Before you begin working your way to foreign language fluency, it helps to understand the culture behind the language you’re learning. After all, language exists to help a group of people express their ideas and beliefs. Germany is an old country with a rich history and culture. As you begin your German language program, gaining a strong grasp on this history, the values, and the etiquette will help you rapidly achieve success. In particular, Germans tend to plan out their thinking rather than being overwhelmed by too many details in order to maximize their efforts.
Ever been caught in paralysis by analysis?
Americans see that phrase as a description of what happens when someone obsesses over details and neglects the bigger task of reaching a decision.
Germans don’t think in the same way. They will form tasks that make the bigger process more organized, even if it means getting bogged down for a time in minutiae.
They will, however, be happy to explain the methods and meaning of their systems, sometimes in excruciating detail.
Those who violate the system might encounter some hostility. The would-be bus passenger in Germany who is visiting from another country might discover it isn’t possible to buy tickets from the driver. No expression of frustration or plea for mercy will keep the driver from denying that passenger a ride. Privately, the driver sees that foreigner as disorganized and rude – someone who didn’t bother to learn the rules.
But that same driver, in denying the boarding, might patiently explain the procedure for buying and validating tickets before catching the bus. Germans frequently go to great lengths to explain their systems for the benefit of those who need more clarity of thought in their lives.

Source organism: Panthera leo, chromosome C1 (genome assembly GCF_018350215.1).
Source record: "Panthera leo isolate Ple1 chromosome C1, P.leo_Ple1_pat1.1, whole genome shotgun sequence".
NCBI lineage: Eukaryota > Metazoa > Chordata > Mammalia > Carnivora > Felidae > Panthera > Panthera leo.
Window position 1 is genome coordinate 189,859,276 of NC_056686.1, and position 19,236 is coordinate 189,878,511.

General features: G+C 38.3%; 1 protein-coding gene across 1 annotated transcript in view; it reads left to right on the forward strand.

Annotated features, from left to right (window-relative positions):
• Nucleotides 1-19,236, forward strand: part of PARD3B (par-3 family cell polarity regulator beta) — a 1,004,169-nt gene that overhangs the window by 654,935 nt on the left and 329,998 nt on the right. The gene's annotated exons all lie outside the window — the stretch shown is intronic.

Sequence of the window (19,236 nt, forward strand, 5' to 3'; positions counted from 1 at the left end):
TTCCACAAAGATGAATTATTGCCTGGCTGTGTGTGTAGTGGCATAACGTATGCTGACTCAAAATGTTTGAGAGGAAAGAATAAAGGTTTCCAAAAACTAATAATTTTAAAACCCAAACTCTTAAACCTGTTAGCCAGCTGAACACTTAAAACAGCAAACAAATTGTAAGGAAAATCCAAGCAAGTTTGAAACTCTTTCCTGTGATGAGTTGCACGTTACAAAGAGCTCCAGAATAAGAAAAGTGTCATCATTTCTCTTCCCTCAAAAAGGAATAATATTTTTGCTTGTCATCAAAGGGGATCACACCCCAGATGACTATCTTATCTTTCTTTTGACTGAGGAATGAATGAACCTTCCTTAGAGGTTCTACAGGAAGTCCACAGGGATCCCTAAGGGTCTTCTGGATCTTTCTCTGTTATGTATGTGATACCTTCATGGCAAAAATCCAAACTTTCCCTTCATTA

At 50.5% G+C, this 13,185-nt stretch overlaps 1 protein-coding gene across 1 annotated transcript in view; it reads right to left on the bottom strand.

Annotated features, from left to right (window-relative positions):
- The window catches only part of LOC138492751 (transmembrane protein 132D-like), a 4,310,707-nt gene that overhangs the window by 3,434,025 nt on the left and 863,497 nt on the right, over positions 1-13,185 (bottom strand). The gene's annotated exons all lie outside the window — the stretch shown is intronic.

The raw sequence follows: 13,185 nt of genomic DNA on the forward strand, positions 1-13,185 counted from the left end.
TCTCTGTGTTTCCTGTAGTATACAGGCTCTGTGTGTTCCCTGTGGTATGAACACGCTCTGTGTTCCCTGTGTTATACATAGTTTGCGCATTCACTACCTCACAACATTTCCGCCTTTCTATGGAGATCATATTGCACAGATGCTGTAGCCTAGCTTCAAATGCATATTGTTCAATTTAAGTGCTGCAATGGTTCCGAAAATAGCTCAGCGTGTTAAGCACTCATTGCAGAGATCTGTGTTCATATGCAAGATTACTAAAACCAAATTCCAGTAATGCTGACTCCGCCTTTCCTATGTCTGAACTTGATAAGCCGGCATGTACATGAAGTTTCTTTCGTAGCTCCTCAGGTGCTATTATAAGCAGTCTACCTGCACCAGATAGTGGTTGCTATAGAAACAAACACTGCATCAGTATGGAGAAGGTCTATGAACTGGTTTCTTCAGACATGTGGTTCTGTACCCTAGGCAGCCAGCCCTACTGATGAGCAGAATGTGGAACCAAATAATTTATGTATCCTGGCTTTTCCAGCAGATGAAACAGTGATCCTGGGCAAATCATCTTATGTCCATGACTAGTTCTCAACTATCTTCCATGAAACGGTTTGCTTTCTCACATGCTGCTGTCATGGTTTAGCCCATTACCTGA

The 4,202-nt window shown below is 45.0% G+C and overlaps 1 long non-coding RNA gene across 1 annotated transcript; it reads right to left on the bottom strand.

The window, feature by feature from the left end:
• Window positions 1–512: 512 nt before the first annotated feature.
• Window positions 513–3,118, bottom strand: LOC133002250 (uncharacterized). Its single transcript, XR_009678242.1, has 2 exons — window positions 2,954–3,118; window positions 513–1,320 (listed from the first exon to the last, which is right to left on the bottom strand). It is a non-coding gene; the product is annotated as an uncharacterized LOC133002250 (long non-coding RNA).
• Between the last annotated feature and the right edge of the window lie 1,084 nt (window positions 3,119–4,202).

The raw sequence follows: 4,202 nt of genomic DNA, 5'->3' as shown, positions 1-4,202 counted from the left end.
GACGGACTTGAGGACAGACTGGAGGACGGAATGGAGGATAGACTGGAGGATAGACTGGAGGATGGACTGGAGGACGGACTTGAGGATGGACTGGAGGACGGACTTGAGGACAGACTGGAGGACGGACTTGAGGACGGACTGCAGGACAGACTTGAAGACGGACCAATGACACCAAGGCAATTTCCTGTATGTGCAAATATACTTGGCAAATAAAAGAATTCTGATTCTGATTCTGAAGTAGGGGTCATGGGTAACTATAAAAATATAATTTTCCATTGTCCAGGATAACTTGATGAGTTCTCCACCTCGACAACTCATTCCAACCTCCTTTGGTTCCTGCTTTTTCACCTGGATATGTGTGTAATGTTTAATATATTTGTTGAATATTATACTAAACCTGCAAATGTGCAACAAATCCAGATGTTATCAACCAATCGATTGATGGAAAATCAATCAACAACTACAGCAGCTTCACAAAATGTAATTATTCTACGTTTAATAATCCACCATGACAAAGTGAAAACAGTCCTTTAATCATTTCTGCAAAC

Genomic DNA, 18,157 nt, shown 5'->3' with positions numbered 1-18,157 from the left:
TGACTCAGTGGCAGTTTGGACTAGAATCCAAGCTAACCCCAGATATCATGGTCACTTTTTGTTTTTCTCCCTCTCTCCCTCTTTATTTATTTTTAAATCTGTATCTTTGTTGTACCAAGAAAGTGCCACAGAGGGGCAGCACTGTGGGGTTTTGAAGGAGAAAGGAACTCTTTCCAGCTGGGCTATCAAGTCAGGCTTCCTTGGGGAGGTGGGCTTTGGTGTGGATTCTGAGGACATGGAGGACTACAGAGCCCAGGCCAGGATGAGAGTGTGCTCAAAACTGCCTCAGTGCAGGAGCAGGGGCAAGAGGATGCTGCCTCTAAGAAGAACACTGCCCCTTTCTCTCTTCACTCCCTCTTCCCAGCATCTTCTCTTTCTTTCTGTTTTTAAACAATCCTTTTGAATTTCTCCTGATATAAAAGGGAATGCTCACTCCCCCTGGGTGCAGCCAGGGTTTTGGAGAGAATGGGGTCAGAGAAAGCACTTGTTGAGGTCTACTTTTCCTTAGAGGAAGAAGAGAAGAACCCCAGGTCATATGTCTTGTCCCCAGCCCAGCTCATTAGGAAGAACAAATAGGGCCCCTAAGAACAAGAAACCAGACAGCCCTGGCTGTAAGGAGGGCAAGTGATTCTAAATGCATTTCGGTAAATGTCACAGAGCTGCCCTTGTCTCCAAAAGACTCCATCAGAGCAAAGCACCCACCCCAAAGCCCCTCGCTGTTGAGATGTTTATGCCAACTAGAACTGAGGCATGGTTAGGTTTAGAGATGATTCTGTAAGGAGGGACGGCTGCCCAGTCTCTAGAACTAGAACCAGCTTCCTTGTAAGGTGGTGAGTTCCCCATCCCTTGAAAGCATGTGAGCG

Business people who work with overseas firms frequently find their German counterparts place a high priority on planning. Even if an event is many months in the future, Germans will map out their expectations and schedules, fully aware that circumstances could dictate scrapping those plans.
Why do Germans insist on this meticulous attention to details far in the future?
A cultural trait of German life is a high priority on order. A settled, organized strategy brings comfort and satisfaction. Many Germans find the prospect of living in a state of disorder quite disturbing.
Admit it: the very word “German” frequently brings to mind a list of companion words such as efficiency, organization, and even tidiness. How many other national identities connect so quickly to such words?
When interacting with Germans, it’s important to remember that this fundamental value is quite pervasive in everyday activities. It’s not unusual for someone with this mindset to pause in fairly common situations simply to consider the most orderly manner in which to proceed.
German education strives to find order and procedure, and then apply those lessons to the classroom work in which students partake.
To revisit the business event example, consider how most other workers approach such planning. In Spain, Italy, France, and many other Western countries, a much more last-minute procedure is employed. The reasoning is that getting too far in front of an event could mean wasted effort as circumstances change.
But most Germans are willing to take that risk in exchange for the comfort that springs from order and organization.